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Leisure: Best Less-Than-Obvious Classical Venues


Even when tickets to the Metropolitan Opera are not an option and Carnegie Hall is sold out, New York offers several not-so-classic classical-music venues. The city's other Met is one of the first places to consider. Among the groups to look forward to during the Metropolitan Museum Of Art's (1000 Fifth Avenue, at 82nd Street; 570-3949) upcoming season will be the Guarneri String Quartet, the Musicians from Marlboro, and the Beaux Arts Trio. But caliber of performers aside, it's the setting that makes the experience. Says jazz great Dr. Billy Taylor, who performs there frequently, "When people come to listen to music, they have to pass through a visual exhibit. It puts them in a different frame of mind." The museum holds concerts in both the 700-seat Grace Rainey Rogers Auditorium and in the art galleries, including annual performances by flutist Paula Robison in the Temple of Dendur and a yearly series of Christmas concerts in the Medieval Sculpture Hall.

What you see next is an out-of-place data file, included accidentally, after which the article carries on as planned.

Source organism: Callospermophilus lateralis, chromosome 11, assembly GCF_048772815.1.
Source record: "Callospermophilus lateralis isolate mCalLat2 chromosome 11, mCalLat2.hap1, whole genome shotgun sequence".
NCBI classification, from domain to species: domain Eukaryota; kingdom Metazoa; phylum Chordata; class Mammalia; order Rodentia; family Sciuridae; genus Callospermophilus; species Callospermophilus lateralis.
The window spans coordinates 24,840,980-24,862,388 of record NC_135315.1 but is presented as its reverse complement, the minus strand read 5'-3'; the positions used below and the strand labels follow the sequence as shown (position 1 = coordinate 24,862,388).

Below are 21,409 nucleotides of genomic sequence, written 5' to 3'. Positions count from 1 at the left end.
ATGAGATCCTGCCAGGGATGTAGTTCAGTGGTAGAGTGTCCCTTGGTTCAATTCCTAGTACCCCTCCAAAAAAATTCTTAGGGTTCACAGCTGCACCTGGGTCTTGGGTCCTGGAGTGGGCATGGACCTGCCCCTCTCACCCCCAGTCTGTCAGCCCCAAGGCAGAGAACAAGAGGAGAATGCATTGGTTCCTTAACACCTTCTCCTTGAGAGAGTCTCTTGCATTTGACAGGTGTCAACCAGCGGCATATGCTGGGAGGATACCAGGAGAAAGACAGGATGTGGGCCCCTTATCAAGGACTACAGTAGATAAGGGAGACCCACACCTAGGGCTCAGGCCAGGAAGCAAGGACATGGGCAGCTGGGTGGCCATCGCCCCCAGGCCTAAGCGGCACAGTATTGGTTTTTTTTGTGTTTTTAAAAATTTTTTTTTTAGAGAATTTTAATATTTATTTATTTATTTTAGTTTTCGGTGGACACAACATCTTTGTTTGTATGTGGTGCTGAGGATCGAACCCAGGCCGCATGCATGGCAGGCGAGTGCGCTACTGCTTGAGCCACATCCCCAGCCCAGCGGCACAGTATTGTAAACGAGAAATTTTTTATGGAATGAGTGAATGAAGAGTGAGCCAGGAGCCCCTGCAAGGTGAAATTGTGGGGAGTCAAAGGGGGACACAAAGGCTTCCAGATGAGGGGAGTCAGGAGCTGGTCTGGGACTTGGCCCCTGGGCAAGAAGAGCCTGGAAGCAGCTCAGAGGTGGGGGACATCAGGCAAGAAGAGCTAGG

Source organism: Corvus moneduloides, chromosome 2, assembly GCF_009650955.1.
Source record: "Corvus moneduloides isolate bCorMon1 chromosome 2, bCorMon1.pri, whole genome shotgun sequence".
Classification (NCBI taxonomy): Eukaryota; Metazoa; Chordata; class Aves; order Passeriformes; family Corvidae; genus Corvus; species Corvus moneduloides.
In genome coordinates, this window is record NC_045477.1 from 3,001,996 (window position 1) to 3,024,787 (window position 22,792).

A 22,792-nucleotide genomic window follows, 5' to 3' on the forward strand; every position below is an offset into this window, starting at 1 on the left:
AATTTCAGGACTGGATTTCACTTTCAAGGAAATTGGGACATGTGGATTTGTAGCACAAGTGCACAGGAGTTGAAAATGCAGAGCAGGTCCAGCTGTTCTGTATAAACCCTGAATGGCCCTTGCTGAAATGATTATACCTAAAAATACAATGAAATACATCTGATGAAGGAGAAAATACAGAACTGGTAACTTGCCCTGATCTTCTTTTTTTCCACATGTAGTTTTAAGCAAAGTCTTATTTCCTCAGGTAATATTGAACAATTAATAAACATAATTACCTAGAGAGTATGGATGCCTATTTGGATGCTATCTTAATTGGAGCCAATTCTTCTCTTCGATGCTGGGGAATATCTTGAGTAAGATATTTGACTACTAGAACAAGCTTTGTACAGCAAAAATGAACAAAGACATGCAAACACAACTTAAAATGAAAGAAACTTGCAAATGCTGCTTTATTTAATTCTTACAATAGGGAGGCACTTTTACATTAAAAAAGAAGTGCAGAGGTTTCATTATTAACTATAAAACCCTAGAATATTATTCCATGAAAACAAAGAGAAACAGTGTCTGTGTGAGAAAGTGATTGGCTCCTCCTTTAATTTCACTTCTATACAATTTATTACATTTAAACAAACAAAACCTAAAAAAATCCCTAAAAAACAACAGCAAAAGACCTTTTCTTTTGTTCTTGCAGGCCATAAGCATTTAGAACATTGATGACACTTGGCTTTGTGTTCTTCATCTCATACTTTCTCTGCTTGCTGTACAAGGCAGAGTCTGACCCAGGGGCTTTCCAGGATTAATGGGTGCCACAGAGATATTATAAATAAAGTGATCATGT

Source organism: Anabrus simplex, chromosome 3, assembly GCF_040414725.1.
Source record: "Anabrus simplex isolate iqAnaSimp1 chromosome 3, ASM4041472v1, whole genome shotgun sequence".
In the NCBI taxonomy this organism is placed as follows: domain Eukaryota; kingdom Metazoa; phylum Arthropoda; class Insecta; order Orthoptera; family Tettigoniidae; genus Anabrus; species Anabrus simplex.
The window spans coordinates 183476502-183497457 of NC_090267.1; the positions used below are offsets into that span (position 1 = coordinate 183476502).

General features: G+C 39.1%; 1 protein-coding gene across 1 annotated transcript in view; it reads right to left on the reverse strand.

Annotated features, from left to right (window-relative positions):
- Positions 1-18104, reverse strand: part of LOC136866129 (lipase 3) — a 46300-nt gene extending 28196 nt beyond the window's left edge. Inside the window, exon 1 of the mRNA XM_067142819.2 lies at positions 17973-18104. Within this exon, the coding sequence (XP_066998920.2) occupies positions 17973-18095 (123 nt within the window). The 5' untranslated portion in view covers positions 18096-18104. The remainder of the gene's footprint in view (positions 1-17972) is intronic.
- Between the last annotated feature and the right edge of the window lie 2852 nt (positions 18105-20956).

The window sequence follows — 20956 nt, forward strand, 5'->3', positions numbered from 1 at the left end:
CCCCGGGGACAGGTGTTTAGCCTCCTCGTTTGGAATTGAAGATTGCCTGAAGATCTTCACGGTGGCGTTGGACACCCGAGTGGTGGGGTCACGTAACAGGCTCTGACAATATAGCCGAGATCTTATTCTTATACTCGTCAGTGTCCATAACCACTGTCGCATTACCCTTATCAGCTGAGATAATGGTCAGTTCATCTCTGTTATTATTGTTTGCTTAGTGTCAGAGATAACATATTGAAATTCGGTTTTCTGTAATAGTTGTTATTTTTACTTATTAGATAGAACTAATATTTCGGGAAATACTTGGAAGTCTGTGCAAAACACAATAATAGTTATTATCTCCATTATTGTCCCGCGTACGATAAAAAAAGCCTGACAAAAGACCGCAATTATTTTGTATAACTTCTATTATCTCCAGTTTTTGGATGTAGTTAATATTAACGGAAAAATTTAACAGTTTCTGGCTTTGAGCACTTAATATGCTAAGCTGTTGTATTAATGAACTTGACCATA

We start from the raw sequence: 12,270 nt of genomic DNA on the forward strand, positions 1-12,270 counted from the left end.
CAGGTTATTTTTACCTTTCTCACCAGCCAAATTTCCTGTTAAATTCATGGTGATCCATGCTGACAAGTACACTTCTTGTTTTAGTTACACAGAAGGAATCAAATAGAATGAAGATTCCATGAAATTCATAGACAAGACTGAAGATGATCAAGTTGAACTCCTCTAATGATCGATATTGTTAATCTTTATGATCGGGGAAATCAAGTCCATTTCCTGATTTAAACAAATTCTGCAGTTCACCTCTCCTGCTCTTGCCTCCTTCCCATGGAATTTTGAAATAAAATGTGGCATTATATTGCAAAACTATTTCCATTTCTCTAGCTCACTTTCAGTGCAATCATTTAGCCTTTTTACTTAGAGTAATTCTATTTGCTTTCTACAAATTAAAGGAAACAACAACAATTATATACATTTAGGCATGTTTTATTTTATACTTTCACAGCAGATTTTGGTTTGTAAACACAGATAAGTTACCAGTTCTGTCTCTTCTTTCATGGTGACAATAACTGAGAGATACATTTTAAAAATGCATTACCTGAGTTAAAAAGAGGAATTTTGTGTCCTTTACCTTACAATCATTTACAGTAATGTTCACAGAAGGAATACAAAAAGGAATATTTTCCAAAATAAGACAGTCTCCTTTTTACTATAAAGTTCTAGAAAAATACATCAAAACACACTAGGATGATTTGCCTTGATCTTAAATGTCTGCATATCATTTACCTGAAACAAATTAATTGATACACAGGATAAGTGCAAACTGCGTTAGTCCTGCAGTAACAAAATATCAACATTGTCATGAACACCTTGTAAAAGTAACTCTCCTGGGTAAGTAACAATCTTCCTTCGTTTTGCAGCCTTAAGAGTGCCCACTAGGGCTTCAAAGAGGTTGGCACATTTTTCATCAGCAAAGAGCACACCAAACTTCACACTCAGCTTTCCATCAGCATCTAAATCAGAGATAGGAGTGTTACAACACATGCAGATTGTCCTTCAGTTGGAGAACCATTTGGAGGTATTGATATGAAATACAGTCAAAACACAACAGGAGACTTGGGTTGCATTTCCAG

Farther uptown is the Miller Theatre at Columbia University (Broadway and 116th Street; 854-7799), which, under the auspices of George Steel, puts together one of the bolder classical-music series in town. "My motto is: Remove any sense of apology from programming," says Steel. The Miller Theatre will never hide less-well-known compositions behind standards by Beethoven and Mozart but presents full evenings of pieces by a modern composer that give the audience a complete picture of his or her work. Included in the upcoming season's series of living composers will be concerts highlighting John Zorn and Peter Maxwell Davies.


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